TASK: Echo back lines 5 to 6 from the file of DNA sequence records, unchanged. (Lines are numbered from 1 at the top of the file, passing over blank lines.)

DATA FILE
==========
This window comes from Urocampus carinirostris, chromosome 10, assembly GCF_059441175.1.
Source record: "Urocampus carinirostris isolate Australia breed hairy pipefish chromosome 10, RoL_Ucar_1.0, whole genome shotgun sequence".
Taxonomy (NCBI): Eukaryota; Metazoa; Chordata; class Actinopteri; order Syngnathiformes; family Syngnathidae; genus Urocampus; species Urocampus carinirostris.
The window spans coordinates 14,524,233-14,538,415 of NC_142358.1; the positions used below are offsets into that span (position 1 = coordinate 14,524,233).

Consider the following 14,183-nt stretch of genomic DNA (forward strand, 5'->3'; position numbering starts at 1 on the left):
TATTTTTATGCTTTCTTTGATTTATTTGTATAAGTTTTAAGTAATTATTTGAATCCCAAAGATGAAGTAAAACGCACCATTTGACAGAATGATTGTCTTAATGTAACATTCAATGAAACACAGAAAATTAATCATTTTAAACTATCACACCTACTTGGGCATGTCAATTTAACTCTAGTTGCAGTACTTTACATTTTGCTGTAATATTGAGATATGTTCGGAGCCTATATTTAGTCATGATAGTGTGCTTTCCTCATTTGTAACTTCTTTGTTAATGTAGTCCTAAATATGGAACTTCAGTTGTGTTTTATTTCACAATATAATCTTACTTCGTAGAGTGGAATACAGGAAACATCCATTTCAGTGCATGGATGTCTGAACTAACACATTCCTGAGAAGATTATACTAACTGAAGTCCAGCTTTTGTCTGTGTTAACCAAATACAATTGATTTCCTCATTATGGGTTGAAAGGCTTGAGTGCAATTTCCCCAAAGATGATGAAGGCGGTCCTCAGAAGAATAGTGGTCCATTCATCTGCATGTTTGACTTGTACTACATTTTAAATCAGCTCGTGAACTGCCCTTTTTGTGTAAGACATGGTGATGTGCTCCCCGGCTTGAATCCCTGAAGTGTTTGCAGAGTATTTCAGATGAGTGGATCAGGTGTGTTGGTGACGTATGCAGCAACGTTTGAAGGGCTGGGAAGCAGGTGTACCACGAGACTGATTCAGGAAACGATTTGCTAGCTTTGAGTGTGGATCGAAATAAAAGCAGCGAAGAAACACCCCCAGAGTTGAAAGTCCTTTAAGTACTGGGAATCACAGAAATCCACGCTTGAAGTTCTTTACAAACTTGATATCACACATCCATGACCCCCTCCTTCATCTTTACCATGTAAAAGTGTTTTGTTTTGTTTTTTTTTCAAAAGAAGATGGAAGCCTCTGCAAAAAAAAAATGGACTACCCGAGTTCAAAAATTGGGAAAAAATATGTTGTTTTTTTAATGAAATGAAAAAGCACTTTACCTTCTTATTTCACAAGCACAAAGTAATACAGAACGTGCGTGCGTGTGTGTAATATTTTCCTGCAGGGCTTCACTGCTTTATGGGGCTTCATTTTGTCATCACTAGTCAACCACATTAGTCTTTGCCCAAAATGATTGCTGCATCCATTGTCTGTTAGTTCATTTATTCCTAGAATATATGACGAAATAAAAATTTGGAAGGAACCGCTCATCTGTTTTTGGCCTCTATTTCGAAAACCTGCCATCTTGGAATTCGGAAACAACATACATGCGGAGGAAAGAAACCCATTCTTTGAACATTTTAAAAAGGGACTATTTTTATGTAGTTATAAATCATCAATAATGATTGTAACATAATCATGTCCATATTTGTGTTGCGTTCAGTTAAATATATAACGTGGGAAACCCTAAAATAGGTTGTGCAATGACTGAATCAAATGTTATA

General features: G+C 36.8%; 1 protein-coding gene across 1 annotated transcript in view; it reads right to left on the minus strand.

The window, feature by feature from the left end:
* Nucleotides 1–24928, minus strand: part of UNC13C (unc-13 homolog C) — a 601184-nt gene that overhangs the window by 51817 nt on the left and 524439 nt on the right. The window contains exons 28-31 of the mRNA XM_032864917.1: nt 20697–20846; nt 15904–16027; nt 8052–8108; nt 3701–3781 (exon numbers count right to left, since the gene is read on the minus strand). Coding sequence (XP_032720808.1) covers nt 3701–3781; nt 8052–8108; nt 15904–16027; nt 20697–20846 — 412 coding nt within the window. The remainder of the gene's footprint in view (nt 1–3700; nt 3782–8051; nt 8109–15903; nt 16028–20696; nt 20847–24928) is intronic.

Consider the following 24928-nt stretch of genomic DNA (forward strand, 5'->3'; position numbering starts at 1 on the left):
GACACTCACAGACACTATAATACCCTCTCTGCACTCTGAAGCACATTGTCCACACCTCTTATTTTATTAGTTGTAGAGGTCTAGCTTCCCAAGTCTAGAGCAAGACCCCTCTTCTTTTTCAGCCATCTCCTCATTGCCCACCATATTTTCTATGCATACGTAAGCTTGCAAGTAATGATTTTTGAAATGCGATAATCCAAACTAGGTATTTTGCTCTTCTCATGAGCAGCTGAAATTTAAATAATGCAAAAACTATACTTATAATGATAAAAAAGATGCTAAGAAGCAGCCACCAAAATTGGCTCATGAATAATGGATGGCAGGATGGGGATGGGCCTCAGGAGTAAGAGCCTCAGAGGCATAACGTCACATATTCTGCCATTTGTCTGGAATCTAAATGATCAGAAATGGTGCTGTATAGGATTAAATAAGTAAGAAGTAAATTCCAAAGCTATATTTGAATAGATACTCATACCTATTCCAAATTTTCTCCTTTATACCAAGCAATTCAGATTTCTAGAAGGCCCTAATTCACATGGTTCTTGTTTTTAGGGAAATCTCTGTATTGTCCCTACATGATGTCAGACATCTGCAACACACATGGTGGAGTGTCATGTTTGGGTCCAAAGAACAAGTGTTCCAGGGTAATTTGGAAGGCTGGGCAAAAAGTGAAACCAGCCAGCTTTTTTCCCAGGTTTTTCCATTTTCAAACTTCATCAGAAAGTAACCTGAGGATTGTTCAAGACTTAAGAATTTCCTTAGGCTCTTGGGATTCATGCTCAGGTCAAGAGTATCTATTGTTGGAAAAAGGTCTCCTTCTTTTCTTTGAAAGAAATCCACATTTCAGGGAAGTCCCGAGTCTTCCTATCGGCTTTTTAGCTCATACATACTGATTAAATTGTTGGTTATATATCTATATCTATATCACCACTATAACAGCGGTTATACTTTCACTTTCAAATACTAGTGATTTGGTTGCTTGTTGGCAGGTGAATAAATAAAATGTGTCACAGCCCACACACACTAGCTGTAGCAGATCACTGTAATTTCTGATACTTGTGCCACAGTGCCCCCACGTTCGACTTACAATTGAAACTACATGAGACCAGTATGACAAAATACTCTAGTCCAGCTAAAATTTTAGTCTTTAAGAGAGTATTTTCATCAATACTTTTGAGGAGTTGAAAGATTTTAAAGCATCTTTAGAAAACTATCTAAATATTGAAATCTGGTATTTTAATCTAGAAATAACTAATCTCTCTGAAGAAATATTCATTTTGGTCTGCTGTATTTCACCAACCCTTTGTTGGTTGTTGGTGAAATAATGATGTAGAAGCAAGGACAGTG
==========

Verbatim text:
Consider the following 14,183-nt stretch of genomic DNA (forward strand, 5'->3'; position numbering starts at 1 on the left):
TATTTTTATGCTTTCTTTGATTTATTTGTATAAGTTTTAAGTAATTATTTGAATCCCAAAGATGAAGTAAAACGCACCATTTGACAGAATGATTGTCTTAATGTAACATTCAATGAAACACAGAAAATTAATCATTTTAAACTATCACACCTACTTGGGCATGTCAATTTAACTCTAGTTGCAGTACTTTACATTTTGCTGTAATATTGAGATATGTTCGGAGCCTATATTTAGTCATGATAGTGTGCTTTCCTCATTTGTAACTTCTTTGTTAATGTAGTCCTAAATATGGAACTTCAGTTGTGTTTTATTTCACAATATAATCTTACTTCGTAGAGTGGAATACAGGAAACATCCATTTCAGTGCATGGATGTCTGAACTAACACATTCCTGAGAAGATTATACTAACTGAAGTCCAGCTTTTGTCTGTGTTAACCAAATACAATTGATTTCCTCATTATGGGTTGAAAGGCTTGAGTGCAATTTCCCCAAAGATGATGAAGGCGGTCCTCAGAAGAATAGTGGTCCATTCATCTGCATGTTTGACTTGTACTACATTTTAAATCAGCTCGTGAACTGCCCTTTTTGTGTAAGACATGGTGATGTGCTCCCCGGCTTGAATCCCTGAAGTGTTTGCAGAGTATTTCAGATGAGTGGATCAGGTGTGTTGGTGACGTATGCAGCAACGTTTGAAGGGCTGGGAAGCAGGTGTACCACGAGACTGATTCAGGAAACGATTTGCTAGCTTTGAGTGTGGATCGAAATAAAAGCAGCGAAGAAACACCCCCAGAGTTGAAAGTCCTTTAAGTACTGGGAATCACAGAAATCCACGCTTGAAGTTCTTTACAAACTTGATATCACACATCCATGACCCCCTCCTTCATCTTTACCATGTAAAAGTGTTTTGTTTTGTTTTTTTTTCAAAAGAAGATGGAAGCCTCTGCAAAAAAAAAATGGACTACCCGAGTTCAAAAATTGGGAAAAAATATGTTGTTTTTTTAATGAAATGAAAAAGCACTTTACCTTCTTATTTCACAAGCACAAAGTAATACAGAACGTGCGTGCGTGTGTGTAATATTTTCCTGCAGGGCTTCACTGCTTTATGGGGCTTCATTTTGTCATCACTAGTCAACCACATTAGTCTTTGCCCAAAATGATTGCTGCATCCATTGTCTGTTAGTTCATTTATTCCTAGAATATATGACGAAATAAAAATTTGGAAGGAACCGCTCATCTGTTTTTGGCCTCTATTTCGAAAACCTGCCATCTTGGAATTCGGAAACAACATACATGCGGAGGAAAGAAACCCATTCTTTGAACATTTTAAAAAGGGACTATTTTTATGTAGTTATAAATCATCAATAATGATTGTAACATAATCATGTCCATATTTGTGTTGCGTTCAGTTAAATATATAACGTGGGAAACCCTAAAATAGGTTGTGCAATGACTGAATCAAATGTTATA